Back-To-School: How to Get a Good Routine Going

Back-To-School: How to Get a Good Routine Going

By: Holly L. Thacker, MD • Posted on August 31, 2018


Summer activities like vacations, camps, swimming and just staying up later to enjoy the long days of summer can affect your family’s schedules, sleep, nutrition and daily routines.

With kids back in school, it is important to implement a good routine to help your family get organized.

9 Tips to Help Parents and Students Adjust to School-Day Routines

  1. Establish a regular bedtime. Sleep is essential to childhood growth and health and is necessary for all of us. Most children need between 9 and 10 hours of sleep each night.
  2. Prepare for the morning the night before. Get your children in the habit of choosing their clothing the night before. Also, preparing lunches the night before can help eliminate hectic mornings.
  3. Have a consistent morning routine. Try to have your children wake up at the same time each morning. And make sure they eat a good, healthy breakfast.
  4. Talk about the school day with your kids. It can be hard to find time for everyone to be at the dinner table at the same time, so maybe catch up with them while driving to an after school activity.
  5. If you haven't already, schedule appointments with your pediatrician to make sure the sports physical and immunizations are all up to date. Children going off to college need the meningitis vaccine and both females and males should be vaccinated against HPV.
  6. After summer trips to the ice cream parlor and the ballpark, it may be time to make a renewed commitment to sound nutrition emphasizing the Mediterranean diet.
  7. If your loved one is away at boarding school, college, or geographically away for the first time to study abroad, you will need to plan for global realities. Talking to your soon-to-be adult child about issues relating to family values, behavior, safety, and communicating your expectations especially regarding subjects like money, drugs and alcohol use, sexuality, and risky behavior activities of those around them is important. Letting them know your expectations and keeping an open path of communication is very important.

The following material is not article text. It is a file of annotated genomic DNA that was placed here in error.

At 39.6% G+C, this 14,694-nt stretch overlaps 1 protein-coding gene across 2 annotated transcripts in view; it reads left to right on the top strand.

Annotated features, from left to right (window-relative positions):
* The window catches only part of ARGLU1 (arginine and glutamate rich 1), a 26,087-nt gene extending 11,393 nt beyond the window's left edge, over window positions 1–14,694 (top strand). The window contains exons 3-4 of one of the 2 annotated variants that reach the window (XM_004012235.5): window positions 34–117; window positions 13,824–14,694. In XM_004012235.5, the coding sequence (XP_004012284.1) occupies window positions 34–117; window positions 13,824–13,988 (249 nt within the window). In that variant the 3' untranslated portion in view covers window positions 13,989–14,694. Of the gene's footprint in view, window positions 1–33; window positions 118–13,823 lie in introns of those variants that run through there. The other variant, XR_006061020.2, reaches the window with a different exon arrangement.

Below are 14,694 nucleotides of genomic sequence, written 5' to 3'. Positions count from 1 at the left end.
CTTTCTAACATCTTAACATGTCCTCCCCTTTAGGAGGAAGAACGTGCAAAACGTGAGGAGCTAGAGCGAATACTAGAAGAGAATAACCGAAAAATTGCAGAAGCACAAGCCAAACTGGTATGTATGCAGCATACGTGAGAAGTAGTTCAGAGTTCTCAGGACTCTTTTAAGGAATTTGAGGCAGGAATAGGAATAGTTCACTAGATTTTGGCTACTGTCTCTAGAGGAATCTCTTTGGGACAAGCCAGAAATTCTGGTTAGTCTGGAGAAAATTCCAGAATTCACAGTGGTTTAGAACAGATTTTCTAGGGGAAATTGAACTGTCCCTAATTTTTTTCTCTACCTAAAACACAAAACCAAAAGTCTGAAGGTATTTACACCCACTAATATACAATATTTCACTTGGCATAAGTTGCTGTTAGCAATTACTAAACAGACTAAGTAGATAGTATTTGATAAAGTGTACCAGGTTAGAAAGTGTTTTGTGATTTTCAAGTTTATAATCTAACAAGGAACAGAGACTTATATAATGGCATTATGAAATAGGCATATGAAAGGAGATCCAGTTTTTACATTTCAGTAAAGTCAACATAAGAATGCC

8. If your child has ADD or any learning disability make sure you have met with school counselors to plan for your child’s needs.
  9. Just like with any new phase in life, be it a birthday, a birth of a baby, or a marriage, be sure to celebrate when your child gets on the Honor Roll, reads their first book or does their own laundry at college!

Be Strong. Be Healthy. Be in Charge!
-Holly L. Thacker, MD

Holly L. Thacker, MD, FACP is nationally known for her leadership in women’s health. She is the founder of the Cleveland Clinic Women’s Health Fellowship and is currently the Professor and Director of the Center for Specialized Women’s Health at Cleveland Clinic and Lerner College of Medicine at Case Western Reserve University. Dr. Thacker is also the Executive Director of Speaking of Women’s Health and the author of The Cleveland Clinic Guide to Menopause. Her special interests and areas of research including menopause and related medical problems including osteoporosis, hormone therapy, breast cancer risk assessment, menstrual disorders, female sexual dysfunction and interdisciplinary women’s health.


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